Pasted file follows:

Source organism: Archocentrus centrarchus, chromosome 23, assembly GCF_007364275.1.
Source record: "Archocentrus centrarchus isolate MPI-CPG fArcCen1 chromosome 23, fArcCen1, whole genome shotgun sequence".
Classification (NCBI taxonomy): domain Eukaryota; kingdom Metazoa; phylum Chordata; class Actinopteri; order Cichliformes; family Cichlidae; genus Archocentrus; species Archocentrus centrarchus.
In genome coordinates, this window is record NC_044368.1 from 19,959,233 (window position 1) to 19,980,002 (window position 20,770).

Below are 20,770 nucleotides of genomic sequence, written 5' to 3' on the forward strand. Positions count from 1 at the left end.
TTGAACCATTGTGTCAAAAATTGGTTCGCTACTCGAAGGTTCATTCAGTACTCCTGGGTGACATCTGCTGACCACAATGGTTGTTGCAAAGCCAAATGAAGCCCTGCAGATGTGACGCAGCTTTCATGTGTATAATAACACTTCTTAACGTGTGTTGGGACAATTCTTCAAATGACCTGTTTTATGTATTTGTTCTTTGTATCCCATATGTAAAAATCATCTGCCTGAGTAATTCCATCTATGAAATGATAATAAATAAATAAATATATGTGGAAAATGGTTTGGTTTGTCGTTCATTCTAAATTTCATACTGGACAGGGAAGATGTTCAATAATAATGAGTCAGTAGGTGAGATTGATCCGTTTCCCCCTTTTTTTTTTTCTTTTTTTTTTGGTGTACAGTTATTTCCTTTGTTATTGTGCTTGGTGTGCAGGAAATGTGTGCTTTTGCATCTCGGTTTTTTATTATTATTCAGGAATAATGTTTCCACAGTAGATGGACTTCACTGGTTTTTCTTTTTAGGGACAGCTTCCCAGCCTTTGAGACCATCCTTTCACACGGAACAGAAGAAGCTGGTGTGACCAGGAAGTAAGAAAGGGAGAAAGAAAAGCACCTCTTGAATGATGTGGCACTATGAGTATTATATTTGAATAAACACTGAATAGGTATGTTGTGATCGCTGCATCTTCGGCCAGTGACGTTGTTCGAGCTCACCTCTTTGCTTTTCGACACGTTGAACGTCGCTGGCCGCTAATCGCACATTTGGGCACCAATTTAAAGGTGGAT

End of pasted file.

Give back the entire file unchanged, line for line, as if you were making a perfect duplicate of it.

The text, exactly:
Source organism: Archocentrus centrarchus, chromosome 23, assembly GCF_007364275.1.
Source record: "Archocentrus centrarchus isolate MPI-CPG fArcCen1 chromosome 23, fArcCen1, whole genome shotgun sequence".
Classification (NCBI taxonomy): domain Eukaryota; kingdom Metazoa; phylum Chordata; class Actinopteri; order Cichliformes; family Cichlidae; genus Archocentrus; species Archocentrus centrarchus.
In genome coordinates, this window is record NC_044368.1 from 19,959,233 (window position 1) to 19,980,002 (window position 20,770).

Below are 20,770 nucleotides of genomic sequence, written 5' to 3' on the forward strand. Positions count from 1 at the left end.
TTGAACCATTGTGTCAAAAATTGGTTCGCTACTCGAAGGTTCATTCAGTACTCCTGGGTGACATCTGCTGACCACAATGGTTGTTGCAAAGCCAAATGAAGCCCTGCAGATGTGACGCAGCTTTCATGTGTATAATAACACTTCTTAACGTGTGTTGGGACAATTCTTCAAATGACCTGTTTTATGTATTTGTTCTTTGTATCCCATATGTAAAAATCATCTGCCTGAGTAATTCCATCTATGAAATGATAATAAATAAATAAATATATGTGGAAAATGGTTTGGTTTGTCGTTCATTCTAAATTTCATACTGGACAGGGAAGATGTTCAATAATAATGAGTCAGTAGGTGAGATTGATCCGTTTCCCCCTTTTTTTTTTTCTTTTTTTTTTGGTGTACAGTTATTTCCTTTGTTATTGTGCTTGGTGTGCAGGAAATGTGTGCTTTTGCATCTCGGTTTTTTATTATTATTCAGGAATAATGTTTCCACAGTAGATGGACTTCACTGGTTTTTCTTTTTAGGGACAGCTTCCCAGCCTTTGAGACCATCCTTTCACACGGAACAGAAGAAGCTGGTGTGACCAGGAAGTAAGAAAGGGAGAAAGAAAAGCACCTCTTGAATGATGTGGCACTATGAGTATTATATTTGAATAAACACTGAATAGGTATGTTGTGATCGCTGCATCTTCGGCCAGTGACGTTGTTCGAGCTCACCTCTTTGCTTTTCGACACGTTGAACGTCGCTGGCCGCTAATCGCACATTTGGGCACCAATTTAAAGGTGGAT